The Social Housing Question

As New Yorkers look to the past, present, and future of social housing, we find more questions than answers.

Over the past nineteen years, I have lived in twelve New York City apartments. Nine of them were rent stabilized; in four of those my name was on the lease, and in five of them I was a subletter or a roommate. There were two market-rate apartments, one of which was really an illegal single room occupancy.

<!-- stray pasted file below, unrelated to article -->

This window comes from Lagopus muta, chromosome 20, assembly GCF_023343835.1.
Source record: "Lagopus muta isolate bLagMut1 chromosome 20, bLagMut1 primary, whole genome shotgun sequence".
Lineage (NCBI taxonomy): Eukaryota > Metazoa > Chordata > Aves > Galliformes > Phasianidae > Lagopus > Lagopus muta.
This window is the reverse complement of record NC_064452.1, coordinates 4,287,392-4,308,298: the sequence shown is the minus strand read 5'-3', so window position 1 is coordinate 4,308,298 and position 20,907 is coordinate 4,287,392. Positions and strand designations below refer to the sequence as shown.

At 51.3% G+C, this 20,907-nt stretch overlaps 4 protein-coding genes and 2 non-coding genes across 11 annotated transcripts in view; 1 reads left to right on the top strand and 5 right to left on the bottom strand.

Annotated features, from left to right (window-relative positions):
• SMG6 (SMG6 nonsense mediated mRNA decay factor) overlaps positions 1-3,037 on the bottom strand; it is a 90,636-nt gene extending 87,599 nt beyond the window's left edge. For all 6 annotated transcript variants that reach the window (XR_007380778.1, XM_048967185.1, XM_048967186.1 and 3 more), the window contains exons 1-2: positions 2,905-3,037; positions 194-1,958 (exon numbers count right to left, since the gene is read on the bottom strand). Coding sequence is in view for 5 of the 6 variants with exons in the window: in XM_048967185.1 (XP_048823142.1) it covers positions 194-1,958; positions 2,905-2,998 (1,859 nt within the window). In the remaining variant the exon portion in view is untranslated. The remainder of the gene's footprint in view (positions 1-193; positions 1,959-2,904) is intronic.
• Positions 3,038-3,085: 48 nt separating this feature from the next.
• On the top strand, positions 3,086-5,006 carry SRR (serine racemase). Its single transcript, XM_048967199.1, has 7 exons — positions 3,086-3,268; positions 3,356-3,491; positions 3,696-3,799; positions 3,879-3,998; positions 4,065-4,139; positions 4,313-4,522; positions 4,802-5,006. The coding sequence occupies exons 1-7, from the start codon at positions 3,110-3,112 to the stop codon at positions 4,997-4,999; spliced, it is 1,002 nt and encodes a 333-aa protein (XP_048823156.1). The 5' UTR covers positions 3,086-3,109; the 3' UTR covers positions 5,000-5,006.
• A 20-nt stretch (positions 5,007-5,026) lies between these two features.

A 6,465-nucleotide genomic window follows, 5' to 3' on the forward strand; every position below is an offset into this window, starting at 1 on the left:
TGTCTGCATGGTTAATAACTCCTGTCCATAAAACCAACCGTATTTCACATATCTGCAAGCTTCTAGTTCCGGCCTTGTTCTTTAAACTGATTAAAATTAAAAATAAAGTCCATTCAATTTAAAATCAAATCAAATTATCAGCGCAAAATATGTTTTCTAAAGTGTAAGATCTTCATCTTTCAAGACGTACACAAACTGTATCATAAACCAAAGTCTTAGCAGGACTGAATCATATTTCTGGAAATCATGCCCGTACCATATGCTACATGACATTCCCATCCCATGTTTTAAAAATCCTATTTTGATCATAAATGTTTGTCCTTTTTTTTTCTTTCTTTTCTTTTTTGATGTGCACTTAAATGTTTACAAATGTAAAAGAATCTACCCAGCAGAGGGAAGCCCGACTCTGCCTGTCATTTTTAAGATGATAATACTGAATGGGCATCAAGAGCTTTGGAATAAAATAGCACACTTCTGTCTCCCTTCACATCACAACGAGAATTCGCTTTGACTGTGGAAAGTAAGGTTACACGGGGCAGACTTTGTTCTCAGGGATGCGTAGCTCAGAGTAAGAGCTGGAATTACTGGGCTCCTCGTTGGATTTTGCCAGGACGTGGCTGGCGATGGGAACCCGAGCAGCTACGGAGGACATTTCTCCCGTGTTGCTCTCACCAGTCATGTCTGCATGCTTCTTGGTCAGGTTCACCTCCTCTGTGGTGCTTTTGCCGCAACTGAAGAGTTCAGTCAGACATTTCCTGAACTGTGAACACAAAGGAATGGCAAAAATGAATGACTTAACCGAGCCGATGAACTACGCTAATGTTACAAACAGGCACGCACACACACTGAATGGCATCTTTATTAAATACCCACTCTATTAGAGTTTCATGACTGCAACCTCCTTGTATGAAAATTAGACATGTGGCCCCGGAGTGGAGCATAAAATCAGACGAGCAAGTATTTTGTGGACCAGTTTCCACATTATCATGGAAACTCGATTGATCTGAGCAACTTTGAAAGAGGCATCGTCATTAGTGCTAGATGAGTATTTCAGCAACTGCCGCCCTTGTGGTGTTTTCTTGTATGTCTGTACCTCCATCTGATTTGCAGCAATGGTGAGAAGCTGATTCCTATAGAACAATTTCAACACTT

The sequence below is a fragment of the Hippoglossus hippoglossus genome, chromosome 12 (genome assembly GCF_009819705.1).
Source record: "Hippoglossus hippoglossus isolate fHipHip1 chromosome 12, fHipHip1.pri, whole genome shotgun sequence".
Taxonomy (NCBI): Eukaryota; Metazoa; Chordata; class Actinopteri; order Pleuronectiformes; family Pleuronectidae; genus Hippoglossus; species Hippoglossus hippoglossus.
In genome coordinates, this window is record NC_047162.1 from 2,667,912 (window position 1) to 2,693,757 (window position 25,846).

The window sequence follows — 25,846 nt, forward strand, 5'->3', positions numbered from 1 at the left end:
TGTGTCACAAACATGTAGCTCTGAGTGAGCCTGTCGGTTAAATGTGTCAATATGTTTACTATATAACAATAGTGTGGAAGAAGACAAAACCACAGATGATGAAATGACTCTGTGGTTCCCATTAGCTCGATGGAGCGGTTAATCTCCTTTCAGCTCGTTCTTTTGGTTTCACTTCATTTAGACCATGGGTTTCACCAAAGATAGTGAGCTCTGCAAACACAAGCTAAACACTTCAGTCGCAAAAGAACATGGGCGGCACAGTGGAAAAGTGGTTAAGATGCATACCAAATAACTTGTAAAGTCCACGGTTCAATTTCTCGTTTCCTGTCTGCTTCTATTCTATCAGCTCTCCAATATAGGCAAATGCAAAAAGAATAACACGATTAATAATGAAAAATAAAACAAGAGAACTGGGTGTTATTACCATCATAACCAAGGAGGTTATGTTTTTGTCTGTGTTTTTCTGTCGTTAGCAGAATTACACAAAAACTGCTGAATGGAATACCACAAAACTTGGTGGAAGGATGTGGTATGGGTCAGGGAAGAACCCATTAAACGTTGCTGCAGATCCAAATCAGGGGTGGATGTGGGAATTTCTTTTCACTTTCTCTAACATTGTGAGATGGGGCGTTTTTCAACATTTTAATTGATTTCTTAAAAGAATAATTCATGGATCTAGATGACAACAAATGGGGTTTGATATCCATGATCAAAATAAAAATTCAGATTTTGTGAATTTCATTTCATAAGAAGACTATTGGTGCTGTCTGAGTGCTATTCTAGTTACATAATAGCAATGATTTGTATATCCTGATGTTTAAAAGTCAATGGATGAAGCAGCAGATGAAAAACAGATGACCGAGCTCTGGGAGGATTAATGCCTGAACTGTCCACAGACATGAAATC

I was evicted from one of the subletted rent stabilized apartments. You’re supposed to get the landlord’s permission when you sublet a rent stabilized apartment, but in this case the leaseholder didn’t want to do that because the landlord was in prison for attempting to kill the downstairs neighbor and burn down the building. Before the landlord went to prison, though, he seems to have passed the building—and several others he owned—to his brother, whose limited liability company collected the rent (and at least in my building didn’t do much else). Shortly before the old landlord was set to be released from prison, the brother hired a private detective to sniff out any renters whose tenancies weren’t 100 percent kosher. The leaseholder got me a lawyer, but all he co…

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